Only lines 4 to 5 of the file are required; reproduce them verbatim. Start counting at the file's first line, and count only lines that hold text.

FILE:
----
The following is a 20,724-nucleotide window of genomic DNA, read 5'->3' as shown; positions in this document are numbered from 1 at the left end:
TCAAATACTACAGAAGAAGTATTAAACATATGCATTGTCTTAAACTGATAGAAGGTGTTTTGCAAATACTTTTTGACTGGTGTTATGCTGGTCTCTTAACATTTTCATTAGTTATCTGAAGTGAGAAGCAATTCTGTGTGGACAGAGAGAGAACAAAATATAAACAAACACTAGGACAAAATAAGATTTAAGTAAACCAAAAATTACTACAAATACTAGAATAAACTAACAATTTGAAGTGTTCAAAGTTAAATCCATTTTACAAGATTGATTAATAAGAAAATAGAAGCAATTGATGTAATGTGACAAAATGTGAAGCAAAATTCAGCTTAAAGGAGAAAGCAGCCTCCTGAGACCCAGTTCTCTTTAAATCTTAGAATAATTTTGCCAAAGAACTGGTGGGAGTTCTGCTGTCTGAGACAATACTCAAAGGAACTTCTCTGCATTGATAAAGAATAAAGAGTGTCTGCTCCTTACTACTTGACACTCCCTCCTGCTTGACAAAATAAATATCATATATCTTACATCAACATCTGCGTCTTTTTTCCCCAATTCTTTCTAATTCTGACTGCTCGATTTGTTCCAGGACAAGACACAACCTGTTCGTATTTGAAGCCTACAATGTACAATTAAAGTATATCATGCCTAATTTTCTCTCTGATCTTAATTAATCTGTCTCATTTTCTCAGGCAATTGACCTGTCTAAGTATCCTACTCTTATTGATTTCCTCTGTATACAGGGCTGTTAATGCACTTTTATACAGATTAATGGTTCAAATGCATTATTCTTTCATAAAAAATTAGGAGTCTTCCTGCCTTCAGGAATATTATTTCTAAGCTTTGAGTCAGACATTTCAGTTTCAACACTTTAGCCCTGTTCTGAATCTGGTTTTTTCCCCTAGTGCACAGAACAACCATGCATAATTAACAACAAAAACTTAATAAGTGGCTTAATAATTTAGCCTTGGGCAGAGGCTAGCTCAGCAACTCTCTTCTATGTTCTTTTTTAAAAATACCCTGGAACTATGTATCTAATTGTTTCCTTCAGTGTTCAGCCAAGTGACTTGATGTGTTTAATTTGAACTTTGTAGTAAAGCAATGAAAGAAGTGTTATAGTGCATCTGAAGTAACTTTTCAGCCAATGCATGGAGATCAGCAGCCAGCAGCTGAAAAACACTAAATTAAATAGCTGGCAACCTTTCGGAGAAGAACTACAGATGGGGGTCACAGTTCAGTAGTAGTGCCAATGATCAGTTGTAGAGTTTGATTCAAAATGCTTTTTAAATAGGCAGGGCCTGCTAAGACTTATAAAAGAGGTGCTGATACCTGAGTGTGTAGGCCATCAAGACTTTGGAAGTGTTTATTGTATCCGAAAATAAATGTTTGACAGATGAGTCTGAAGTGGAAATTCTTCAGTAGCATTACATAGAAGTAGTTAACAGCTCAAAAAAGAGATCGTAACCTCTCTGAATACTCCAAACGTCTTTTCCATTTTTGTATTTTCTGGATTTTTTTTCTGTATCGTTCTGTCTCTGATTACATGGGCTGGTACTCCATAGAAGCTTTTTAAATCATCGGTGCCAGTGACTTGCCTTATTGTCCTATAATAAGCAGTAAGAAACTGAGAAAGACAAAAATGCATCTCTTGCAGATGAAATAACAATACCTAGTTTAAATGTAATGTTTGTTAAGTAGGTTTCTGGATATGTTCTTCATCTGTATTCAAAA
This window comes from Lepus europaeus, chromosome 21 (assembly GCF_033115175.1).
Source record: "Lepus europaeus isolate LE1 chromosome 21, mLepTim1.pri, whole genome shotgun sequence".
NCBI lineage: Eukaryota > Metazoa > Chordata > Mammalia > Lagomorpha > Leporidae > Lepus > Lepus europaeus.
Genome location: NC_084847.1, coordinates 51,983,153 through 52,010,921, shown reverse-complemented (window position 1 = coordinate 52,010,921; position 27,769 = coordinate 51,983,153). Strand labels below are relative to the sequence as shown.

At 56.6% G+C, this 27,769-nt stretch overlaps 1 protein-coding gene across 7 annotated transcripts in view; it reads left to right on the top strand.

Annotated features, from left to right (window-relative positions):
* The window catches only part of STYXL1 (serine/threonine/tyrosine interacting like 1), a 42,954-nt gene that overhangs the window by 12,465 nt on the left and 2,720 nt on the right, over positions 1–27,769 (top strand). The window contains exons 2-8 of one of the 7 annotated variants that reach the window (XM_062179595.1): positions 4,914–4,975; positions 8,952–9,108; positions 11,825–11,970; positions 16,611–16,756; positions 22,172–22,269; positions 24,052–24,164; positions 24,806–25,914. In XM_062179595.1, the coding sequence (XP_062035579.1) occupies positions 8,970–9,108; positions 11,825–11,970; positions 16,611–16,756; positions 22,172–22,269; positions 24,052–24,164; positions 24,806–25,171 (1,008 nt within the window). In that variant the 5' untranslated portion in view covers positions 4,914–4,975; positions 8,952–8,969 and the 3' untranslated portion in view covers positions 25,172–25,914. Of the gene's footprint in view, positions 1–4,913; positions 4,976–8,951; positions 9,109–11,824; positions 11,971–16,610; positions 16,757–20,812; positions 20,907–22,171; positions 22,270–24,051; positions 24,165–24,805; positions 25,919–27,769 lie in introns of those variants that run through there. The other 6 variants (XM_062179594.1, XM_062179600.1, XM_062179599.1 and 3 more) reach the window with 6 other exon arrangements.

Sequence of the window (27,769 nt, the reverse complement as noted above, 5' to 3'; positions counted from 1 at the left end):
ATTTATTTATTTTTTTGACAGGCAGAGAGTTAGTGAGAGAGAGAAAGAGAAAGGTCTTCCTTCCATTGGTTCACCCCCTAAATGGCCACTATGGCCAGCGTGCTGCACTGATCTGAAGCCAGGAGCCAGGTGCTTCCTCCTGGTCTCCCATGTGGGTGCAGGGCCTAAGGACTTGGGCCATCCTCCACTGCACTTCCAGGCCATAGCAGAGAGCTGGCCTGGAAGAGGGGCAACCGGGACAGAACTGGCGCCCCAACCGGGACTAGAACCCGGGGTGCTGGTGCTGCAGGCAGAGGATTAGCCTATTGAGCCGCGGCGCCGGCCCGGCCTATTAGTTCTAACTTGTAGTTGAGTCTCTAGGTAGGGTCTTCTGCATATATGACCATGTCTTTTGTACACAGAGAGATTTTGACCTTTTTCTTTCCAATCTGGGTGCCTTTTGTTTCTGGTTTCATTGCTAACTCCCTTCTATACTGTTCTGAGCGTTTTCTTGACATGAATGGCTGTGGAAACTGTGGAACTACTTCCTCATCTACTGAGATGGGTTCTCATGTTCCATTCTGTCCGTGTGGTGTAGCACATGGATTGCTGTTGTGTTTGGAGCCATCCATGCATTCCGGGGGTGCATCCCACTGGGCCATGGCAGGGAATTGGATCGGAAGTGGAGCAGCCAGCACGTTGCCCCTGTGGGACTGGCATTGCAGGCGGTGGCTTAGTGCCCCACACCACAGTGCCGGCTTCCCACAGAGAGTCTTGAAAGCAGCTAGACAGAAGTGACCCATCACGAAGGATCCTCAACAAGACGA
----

Source record: "Lepus europaeus isolate LE1 chromosome 21, mLepTim1.pri, whole genome shotgun sequence".
NCBI lineage: Eukaryota > Metazoa > Chordata > Mammalia > Lagomorpha > Leporidae > Lepus > Lepus europaeus.